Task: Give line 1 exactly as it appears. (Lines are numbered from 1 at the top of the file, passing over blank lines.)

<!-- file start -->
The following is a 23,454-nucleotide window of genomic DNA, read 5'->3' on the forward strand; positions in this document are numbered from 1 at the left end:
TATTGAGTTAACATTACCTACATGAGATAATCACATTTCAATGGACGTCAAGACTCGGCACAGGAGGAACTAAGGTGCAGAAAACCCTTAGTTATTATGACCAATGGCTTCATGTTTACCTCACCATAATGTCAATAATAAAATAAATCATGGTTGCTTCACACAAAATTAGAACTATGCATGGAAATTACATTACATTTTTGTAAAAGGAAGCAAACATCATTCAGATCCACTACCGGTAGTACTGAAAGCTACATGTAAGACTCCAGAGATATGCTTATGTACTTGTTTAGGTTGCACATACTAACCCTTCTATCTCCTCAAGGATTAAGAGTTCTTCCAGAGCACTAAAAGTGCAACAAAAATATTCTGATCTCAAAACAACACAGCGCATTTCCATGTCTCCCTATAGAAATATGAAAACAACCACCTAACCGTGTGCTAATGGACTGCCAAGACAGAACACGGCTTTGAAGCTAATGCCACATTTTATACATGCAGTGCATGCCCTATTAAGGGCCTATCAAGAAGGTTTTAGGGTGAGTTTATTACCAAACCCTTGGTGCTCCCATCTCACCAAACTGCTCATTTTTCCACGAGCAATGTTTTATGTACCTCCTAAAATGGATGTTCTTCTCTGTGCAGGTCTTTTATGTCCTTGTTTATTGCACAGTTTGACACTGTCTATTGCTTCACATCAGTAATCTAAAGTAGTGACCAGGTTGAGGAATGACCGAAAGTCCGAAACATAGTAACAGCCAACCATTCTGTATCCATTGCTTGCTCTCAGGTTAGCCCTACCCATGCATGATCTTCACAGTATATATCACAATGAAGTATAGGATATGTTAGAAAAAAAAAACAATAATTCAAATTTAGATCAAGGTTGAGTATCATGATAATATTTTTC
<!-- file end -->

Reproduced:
The following is a 23,454-nucleotide window of genomic DNA, read 5'->3' on the forward strand; positions in this document are numbered from 1 at the left end: